ExxonMobil, Synthetic Genomics ink new pact for algae biofuels

May 17, 2013 |

Screen Shot 2013-05-17 at 7.31.00 AMOil’s #1 and Craig Venter re-up on algae fuels R&D effort

In California, Synthetic Genomics announced a new co-funded research agreement with ExxonMobil to develop algae biofuels. The new agreement is a basic science research program that focuses on developing algal strains with significantly improved production characteristics by employing synthetic genomic science and technology. Financial details of the agreement were not disclosed.

“We look forward to working with ExxonMobil to undertake this in-depth focus on the basic science research to better understand and enhance algae.” said J. Craig Venter, Ph.D., SGI’s founder and chief executive officer.  “The new agreement gives us an opportunity to really focus on improving algal strains using our core synthetic biology technologies to develop biofuels.”

The 25-year March

In June 2009, SGI and ExxonMobil announced a research and development alliance focused on naturally occurring and conventionally modified algae strains. Over the nearly four years working together the companies gained considerable knowledge about the challenges in developing economical and scalable algae biofuels. SGI also made significant strides in understanding algae genetics, growth characteristics, and enhancements to algae to improve algal biomass and lipid productivities.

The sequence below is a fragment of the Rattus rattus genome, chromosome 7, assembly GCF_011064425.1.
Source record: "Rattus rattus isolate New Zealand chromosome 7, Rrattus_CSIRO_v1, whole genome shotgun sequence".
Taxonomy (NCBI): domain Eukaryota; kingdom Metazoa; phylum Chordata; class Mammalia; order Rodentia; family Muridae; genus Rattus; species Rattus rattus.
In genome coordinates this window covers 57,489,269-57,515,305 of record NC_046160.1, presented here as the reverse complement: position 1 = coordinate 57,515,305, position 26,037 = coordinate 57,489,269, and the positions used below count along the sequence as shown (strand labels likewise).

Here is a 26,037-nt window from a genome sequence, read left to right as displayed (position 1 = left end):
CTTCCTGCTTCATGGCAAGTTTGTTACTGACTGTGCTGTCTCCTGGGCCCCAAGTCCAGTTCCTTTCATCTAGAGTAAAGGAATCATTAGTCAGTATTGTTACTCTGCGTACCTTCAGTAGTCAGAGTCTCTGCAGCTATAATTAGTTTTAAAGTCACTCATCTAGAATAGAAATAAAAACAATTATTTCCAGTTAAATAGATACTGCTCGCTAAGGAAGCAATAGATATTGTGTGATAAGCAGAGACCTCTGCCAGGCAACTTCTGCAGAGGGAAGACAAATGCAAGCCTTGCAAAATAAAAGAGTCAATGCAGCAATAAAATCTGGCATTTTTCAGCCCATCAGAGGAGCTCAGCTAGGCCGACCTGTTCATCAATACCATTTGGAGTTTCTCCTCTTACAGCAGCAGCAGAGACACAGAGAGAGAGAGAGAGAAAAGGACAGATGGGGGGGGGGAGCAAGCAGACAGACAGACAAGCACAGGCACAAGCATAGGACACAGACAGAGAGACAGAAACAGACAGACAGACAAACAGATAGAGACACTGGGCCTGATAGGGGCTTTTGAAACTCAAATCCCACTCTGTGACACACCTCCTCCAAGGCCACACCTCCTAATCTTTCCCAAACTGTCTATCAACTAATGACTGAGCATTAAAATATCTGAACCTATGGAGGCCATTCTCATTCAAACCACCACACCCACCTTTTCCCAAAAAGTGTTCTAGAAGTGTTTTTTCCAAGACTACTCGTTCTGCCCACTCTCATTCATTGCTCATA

Earlier this year, ExxonMobil CEO Rex Tillerson told PBS, “We’ve come to understand some limits of that technology, or limits as we understand it today, which doesn’t mean it’s limited forever. The venture is “probably further” than 25 years away from successfully developing fuels.”

The last public update on ExxonMobil’s algae efforts was here.

The  New Pact

The new agreement focuses on SGI’s core strengths in synthetic biology and will allow the company to further explore this promising area of research to develop improved algal strains. The agreement places greater emphasis on basic scientific research to develop strains which reproduce quickly, produce a high proportion of lipids and effectively withstand environmental and operational conditions.

SGI continues to invest in large-scale cultivation and product recovery facilities which will assist the company longer term in the scale-up and commercialization of improved algal strains for food, chemicals and fuel.  SGI currently has two facilities—a smaller scale research greenhouse and laboratory near the SGI campus in La Jolla, CA, and a larger-scale development and commercial production facility with closed photobioreactors, open ponds and product recovery unit operations in Imperial Valley, CA.

SGI and other new crops

SGI is also developing sustainable crops such as castor and sweet sorghum and agricultural products through AgraCast, a company co-founded with Plenus S.A. de C.V.

READ MORE: More on Synthetic Genomics, here.

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